§ 3. Mr. Gordon Prentice
To ask the Secretary of State for the Home Department if he will seek to amend the Misuse of Drugs Act 1971 to allow cannabis to be prescribed by medically qualified doctors. 
§ Mr. Prentice
What on earth is so dreadful about allowing medically qualified doctors to prescribe cannabis when it was quite lawful before 1971? Many people with disabling conditions, such as multiple sclerosis and arthritis, claim that cannabis gives them relief. Is it not curious that only two days ago the Minister said that dronabinol, which is an active derivative of cannabis, may be prescribed lawfully by hospital doctors? Some 24 years after cannabis was banned from use in hospitals, it has been discovered that dronabinol can combat nausea suffered by patients undergoing chemotherapy. Is there not a compelling case for allowing the doctors—and not the politicians—to decide?
§ Mr. Sackville
If there are medicinal claims about cannabis or its derivatives, they must pass through the same mechanisms as other medicines. Unless clinical trials prove that they are safe and efficacious and that there is a consistent level of product quality, they will not be licensed as medicines.
The World Health Organisation made recommendations about dronabinol. A company must lodge a licence application for the product, which must then pass through clinical trials in order to get a licence in this country. In the event of medicinal claims about products, applications can be made to the relevant authorities at the Medicines Control Agency.
§ Mr. Harry Greenway
Does my hon. Friend recall the words of the late Home Office pathologist, the famous Professor Francis Camp, who said that soft drugs such as cannabis inevitably lead to hard drugs and that hard drugs lead to death—often within seven years? Is that not a warning to the hon. Member for Pendle (Mr. Prentice), for the Liberal Democrats and for all who advocate the use of soft drugs?
§ Mr. Sackville
Although there are some genuine cases, there is no doubt that many of those calling for the medicinal use of cannabis are using it as a stalking horse to promote the campaign for its legalisation. The Liberal Democrat party conference voted for the legalisation of cannabis, and I hope that the Liberal justice and home affairs spokesman, the hon. and learned Member for Montgomery (Mr. Carlile), will withdraw from that decision. If there are medicinal uses for cannabis, they must be proved. In the absence of such evidence, we must not send a confused message to young people when we have told them that cannabis and all illegal drugs are dangerous and should be avoided.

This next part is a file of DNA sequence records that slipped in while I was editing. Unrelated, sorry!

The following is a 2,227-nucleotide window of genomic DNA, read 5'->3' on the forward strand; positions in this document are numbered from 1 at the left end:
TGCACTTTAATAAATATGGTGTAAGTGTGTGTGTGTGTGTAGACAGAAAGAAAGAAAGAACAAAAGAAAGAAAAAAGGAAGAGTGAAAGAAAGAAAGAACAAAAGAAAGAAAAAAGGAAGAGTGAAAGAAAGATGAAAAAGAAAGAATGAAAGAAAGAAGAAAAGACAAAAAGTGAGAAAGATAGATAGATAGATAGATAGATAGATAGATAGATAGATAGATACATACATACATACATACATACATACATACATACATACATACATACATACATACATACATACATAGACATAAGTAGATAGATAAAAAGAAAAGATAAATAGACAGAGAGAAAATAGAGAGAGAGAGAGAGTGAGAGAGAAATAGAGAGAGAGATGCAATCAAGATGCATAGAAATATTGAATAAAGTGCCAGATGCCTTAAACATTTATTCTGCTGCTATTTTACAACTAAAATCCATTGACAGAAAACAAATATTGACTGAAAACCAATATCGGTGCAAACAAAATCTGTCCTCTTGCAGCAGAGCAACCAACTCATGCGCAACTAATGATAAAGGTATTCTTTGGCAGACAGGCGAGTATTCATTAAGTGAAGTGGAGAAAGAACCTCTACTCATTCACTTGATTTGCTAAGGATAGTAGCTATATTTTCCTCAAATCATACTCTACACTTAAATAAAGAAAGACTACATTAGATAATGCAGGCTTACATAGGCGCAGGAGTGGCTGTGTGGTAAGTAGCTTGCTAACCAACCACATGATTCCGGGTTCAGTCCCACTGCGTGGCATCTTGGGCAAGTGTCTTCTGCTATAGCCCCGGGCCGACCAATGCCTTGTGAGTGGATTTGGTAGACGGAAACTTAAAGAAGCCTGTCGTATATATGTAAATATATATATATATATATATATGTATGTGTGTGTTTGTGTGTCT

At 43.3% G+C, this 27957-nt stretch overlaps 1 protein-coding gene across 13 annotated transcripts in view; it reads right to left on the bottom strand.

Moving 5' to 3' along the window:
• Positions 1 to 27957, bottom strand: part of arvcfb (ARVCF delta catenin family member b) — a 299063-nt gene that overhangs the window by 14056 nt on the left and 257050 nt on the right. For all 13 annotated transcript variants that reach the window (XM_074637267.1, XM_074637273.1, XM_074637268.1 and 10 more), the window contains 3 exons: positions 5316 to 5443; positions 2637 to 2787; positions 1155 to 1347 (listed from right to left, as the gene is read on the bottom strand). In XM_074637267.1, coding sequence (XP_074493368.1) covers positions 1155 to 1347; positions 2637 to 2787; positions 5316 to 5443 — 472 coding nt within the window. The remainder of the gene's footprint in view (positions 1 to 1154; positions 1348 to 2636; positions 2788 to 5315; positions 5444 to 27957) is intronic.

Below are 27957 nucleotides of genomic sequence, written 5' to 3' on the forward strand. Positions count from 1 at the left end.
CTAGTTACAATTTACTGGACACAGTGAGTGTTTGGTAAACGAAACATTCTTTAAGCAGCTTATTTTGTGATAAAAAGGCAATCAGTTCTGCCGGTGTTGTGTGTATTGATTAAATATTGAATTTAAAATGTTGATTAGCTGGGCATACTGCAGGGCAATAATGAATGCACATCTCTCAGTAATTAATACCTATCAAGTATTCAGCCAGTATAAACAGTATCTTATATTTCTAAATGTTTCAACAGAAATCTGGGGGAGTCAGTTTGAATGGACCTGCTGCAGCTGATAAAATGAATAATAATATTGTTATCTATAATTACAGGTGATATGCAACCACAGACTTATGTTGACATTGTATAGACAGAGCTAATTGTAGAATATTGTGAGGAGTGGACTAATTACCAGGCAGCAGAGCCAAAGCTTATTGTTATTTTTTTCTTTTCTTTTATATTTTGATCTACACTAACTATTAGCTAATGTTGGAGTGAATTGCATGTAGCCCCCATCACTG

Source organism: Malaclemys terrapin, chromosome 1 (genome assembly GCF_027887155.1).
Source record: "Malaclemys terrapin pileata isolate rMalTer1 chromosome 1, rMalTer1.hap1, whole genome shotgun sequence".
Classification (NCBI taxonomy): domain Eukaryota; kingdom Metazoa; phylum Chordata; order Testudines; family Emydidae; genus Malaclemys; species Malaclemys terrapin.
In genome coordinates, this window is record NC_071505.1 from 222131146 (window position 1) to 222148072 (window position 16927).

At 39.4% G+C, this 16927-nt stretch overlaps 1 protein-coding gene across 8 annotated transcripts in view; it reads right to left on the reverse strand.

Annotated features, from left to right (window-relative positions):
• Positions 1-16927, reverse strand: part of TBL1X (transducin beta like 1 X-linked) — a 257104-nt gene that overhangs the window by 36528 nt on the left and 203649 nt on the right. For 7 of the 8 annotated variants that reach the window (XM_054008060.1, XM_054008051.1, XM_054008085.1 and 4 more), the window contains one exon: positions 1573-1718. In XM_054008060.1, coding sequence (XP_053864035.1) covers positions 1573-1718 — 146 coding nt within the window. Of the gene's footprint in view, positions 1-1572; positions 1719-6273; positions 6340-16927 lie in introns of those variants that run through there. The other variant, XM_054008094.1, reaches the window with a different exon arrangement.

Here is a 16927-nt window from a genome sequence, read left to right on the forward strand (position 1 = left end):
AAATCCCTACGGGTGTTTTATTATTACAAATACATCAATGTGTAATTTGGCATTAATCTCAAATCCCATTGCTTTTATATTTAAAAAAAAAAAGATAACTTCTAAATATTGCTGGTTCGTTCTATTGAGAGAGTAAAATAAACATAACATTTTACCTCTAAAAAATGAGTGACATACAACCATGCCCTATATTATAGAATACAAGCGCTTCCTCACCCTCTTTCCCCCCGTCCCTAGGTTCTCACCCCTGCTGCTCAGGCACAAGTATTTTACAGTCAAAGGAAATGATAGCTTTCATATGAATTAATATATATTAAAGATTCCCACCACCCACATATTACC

§ Mr. Flynn
Would not the better message be that all drugs are dangerous, that young people who smoke 1061 cigarettes are 22 times more likely to use hard and soft drugs than other groups, and that in 95 per cent. of cases hard drugs are used under the influence of alcohol? Does the Minister recall that, in answer to a letter from three hon. Members representing three political parties—including his own—the Medical Research Council said that it was an established fact that cannabis was uniquely valuable in treating multiple sclerosis, the side-effects of chemotherapy and several other diseases and that there was no replacement product? Why on earth are the Government sticking to their line in order to gain popularity with the voters and thereby denying the sick a unique medicine?
§ Mr. Sackville
It is open to any producer to apply for a licence for a cannabis product. As to the hon. Gentleman's comments about other dangers, no one disagrees that pharmaceutical drugs and cigarettes are dangerous. However, he should not use them as a front for implicitly calling for the legalisation of drugs. I hope that Opposition Front Bench Members will distance themselves from his remarks.